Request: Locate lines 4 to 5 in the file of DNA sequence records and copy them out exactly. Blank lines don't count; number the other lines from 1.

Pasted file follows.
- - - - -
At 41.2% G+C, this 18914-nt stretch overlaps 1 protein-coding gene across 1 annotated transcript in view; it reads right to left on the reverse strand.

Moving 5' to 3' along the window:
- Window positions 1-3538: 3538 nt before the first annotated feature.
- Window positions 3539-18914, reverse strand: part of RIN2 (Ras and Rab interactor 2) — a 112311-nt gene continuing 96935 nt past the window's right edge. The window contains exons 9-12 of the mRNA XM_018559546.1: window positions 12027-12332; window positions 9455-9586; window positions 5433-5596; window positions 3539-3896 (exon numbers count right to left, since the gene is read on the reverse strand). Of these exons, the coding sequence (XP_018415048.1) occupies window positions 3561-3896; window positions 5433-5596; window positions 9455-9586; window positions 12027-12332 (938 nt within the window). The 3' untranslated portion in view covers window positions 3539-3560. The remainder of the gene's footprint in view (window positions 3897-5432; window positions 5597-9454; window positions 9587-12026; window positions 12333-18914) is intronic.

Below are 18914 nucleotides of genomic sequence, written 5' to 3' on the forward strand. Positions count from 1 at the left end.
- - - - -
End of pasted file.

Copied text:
- Window positions 3539-18914, reverse strand: part of RIN2 (Ras and Rab interactor 2) — a 112311-nt gene continuing 96935 nt past the window's right edge. The window contains exons 9-12 of the mRNA XM_018559546.1: window positions 12027-12332; window positions 9455-9586; window positions 5433-5596; window positions 3539-3896 (exon numbers count right to left, since the gene is read on the reverse strand). Of these exons, the coding sequence (XP_018415048.1) occupies window positions 3561-3896; window positions 5433-5596; window positions 9455-9586; window positions 12027-12332 (938 nt within the window). The 3' untranslated portion in view covers window positions 3539-3560. The remainder of the gene's footprint in view (window positions 3897-5432; window positions 5597-9454; window positions 9587-12026; window positions 12333-18914) is intronic.

Below are 18914 nucleotides of genomic sequence, written 5' to 3' on the forward strand. Positions count from 1 at the left end.